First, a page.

Teen fitness taken to another level

LOS ANGELES "Before I wasn't much of an athlete. I was just a lazy person," said Abraham Gonzalez.

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Gonzalez is now 100 pounds lighter and realizes that fitness can pay off.

"I started to gain muscle and it even inspired me to try out for the cross country team and so now I'm on the cross country team," said Genesis Quiteno.

Gonzalez along with classmate Genesis Quiteno participates in a revolutionary program called Sound Body Sound Mind. It's an organization that establishes teen gyms into L.A. Unified and other high schools.

"Since 1999 we've actually grown to 50 schools," said Adrianna Johnson.

Teachers are trained to use the equipment and educate students. The program is funded through grants and fundraisers.

For 90 minutes, four days a week students work on muscular endurance, strength and cardiovascular fitness.

Currently, only 27 percent of 9th graders pass California's physical fitness standards. Bill Simon, who founded the program wants to make those numbers higher.

"The sooner you can get them working out and breaking a sweat, the more their going to develop good habits," said Simon.

"We've noticed an improvement on the students actual testing. They're more motivated and now they have a room that they can call their own and have more opportunities to increase their fitness levels," said Christine Berni-Ramos from the Elizabeth Learning Center.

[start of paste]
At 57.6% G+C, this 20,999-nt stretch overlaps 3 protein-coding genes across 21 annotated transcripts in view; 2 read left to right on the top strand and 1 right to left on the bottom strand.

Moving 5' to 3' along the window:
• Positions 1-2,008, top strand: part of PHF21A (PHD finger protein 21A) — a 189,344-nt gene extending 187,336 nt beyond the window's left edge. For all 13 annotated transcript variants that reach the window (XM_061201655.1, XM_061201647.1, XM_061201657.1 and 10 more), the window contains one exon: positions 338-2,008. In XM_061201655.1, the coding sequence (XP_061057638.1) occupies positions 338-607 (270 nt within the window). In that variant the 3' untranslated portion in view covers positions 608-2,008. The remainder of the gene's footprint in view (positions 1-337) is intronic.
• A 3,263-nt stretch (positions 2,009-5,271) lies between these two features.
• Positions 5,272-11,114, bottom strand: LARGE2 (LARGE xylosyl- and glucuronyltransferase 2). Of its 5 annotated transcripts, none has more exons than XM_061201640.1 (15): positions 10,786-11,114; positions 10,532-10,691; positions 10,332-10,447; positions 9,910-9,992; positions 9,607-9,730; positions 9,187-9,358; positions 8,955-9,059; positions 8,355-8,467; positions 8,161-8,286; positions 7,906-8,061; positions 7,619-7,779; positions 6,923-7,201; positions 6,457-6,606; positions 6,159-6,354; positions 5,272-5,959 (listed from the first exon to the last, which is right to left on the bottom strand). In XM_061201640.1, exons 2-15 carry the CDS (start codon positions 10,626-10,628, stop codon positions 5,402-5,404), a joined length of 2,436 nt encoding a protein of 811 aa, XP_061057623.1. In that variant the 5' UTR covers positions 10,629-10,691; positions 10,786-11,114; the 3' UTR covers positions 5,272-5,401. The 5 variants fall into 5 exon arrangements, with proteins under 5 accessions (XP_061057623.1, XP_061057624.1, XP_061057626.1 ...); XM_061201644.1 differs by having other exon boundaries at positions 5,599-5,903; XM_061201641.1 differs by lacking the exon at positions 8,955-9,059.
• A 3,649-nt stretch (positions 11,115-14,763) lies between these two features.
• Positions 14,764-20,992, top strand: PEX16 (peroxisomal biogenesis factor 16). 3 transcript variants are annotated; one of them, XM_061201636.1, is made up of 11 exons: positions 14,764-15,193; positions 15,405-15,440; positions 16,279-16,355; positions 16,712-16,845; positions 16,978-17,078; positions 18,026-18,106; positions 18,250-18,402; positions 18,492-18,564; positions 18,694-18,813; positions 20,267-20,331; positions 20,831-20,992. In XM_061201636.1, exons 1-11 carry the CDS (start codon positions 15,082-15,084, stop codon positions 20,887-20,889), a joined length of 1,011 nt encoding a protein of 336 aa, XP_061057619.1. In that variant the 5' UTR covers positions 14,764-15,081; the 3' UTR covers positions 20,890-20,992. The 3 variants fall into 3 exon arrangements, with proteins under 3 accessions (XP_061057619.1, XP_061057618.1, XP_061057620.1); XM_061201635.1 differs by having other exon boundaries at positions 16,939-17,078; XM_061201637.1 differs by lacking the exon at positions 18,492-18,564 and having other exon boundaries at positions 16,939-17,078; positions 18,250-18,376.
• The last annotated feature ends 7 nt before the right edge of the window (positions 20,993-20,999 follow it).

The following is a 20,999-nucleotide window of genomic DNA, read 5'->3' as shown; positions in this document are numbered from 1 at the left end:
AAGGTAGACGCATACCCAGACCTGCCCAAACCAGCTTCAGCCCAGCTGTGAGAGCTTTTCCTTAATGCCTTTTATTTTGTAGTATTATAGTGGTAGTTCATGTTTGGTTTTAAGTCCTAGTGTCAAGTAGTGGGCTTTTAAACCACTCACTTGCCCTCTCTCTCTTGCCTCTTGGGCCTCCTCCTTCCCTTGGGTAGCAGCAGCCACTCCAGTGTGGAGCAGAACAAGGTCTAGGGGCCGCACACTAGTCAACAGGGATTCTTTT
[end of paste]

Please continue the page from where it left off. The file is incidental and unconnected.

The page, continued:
But giving kids information isn't enough. Just like adults they need a little hands on help. Fourteen different studies show that active guidance helps kids stay with it a lot longer.

Another company that encourages teen fitness is 02 MAX, in Santa Monica. Owner Karen Jashinsky offers a gym for teens only. It provides a place for them to get fit their way.

"A lot of them really want role models or a mentor. They like the attention and the relationship building that you establish when you workout with a personal trainer," said Jashinsky.

Besides classes and training the facility has a loft so teens can hang out with their friends. They also offer internships for those with money issues.

"Every kid has different strengths and interest so if they can't afford the full membership, they help us out with different parts of the business," said Jashinsky.


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